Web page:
W3C home > Mailing lists > Public > public-webappsec@w3.org > November 2014

Re: [SRI] Escaping mixed-content blocking for video distribution

From: Brian Smith <brian@briansmith.org>
Date: Wed, 12 Nov 2014 18:15:51 -0800
Message-ID: <CAFewVt6jLGMtRb6ZiwEd1yqk-u-28BCcmM=BKVQ8Ov-FO6FFyg@mail.gmail.com>
To: Mark Watson <watsonm@netflix.com>
Cc: "public-webappsec@w3.org" <public-webappsec@w3.org>
On Wed, Nov 12, 2014 at 2:50 PM, Mark Watson <watsonm@netflix.com> wrote:
> Yes. If this is a big concern, then it would be a reason to consider the
> video-specific option I outlined in my earlier mail.
> However, what is the concern with respect to passing the XHR bytes to
> Javascript ?

I think the concerns about mixed content, in general, are described
well at http://www.w3.org/TR/mixed-content/#intro and

>  If this is a security concern, isn't this mitigated by the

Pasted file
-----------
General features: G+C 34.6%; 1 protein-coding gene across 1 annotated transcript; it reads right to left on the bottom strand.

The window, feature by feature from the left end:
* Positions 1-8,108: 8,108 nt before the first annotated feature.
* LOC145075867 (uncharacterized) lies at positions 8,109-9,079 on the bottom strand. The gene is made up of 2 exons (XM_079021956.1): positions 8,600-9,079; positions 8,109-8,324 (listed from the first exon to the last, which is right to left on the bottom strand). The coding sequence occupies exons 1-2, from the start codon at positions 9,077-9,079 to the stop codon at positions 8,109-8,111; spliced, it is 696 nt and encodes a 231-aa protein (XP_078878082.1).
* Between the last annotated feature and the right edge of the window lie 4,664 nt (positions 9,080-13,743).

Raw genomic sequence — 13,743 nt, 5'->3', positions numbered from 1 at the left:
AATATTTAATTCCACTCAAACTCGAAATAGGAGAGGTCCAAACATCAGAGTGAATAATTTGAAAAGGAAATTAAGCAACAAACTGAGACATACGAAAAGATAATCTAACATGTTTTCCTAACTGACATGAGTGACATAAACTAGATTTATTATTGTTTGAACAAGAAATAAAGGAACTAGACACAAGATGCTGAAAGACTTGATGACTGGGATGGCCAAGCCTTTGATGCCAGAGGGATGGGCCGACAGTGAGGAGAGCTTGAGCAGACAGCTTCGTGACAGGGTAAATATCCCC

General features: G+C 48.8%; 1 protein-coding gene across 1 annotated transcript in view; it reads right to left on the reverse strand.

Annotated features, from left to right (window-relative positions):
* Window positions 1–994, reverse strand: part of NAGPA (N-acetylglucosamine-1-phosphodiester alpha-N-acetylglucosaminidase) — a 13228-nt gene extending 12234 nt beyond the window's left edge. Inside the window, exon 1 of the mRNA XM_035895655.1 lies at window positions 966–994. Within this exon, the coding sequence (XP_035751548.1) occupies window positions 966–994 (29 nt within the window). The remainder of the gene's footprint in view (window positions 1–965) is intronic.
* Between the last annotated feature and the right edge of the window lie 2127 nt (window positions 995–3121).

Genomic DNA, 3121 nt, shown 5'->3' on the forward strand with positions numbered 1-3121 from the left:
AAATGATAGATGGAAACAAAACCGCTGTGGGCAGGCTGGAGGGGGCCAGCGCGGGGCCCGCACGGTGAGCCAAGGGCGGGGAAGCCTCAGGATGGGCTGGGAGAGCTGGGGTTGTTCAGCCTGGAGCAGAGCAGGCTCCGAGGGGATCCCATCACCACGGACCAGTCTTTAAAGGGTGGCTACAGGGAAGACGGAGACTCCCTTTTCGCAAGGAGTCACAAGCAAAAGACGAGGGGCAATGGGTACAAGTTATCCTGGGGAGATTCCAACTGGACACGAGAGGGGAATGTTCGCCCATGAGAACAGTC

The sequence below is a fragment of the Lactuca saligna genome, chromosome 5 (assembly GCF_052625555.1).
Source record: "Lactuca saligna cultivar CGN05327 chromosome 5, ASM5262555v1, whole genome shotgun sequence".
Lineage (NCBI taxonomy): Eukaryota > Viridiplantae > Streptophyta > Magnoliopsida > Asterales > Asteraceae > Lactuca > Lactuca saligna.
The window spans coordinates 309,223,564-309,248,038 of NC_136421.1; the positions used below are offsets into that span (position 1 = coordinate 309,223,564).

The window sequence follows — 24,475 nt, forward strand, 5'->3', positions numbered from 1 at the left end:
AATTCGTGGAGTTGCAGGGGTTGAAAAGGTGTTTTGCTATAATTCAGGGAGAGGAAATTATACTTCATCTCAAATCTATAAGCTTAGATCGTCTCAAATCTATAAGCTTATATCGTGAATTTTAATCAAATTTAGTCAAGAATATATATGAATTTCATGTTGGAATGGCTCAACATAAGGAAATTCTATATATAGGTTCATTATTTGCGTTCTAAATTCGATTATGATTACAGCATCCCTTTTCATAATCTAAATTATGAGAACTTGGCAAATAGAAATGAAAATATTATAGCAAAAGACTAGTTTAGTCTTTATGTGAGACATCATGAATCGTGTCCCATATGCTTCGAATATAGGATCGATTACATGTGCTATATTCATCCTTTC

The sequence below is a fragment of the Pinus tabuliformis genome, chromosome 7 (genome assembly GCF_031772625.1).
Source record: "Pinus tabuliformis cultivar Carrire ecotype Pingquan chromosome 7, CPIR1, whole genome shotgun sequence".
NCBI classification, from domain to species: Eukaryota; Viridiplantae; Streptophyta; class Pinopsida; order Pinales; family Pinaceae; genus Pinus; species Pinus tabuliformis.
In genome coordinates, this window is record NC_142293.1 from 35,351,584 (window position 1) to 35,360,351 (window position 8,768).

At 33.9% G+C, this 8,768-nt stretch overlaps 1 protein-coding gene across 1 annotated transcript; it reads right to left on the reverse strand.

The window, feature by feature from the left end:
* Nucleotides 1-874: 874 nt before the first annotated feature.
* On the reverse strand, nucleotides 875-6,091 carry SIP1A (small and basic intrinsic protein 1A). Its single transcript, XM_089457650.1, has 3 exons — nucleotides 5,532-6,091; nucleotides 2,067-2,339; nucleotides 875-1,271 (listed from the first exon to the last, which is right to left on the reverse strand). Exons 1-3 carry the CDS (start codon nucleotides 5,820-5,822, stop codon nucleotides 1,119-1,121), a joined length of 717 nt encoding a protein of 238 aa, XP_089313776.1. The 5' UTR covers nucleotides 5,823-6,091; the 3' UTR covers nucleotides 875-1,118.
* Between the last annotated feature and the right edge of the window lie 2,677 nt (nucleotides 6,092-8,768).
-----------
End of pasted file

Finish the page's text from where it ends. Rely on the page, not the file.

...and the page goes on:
> requirement for the script to provide a hash of the response ? Presumably,
> if the script has a hash of the response, then it could probably obtain the
> actual response some other way (indeed, it could request it over HTTPS). So,
> we're not giving any bytes to Javascript that it couldn't get anyway.

We can very easily demonstrate this reasoning is faulty with a
counterexample. Here is a SHA-256 hash of some content:
Please post the content that was hashed.

We're trying to eventually disable all mixed content so that browsers'
security indicators are simple enough to be truly meaningful to
end-users. I think a lot of security and privacy engineers would admit
that the actual security and privacy issues regarding HTTP vs HTTPS
are more nuanced than all-or-nothing, but it seems like all-or-nothing
is all we can expect end-users to understand, so that forces us into
all-or-nothing approaches.

Received on Thursday, 13 November 2014 02:16:19 UTC

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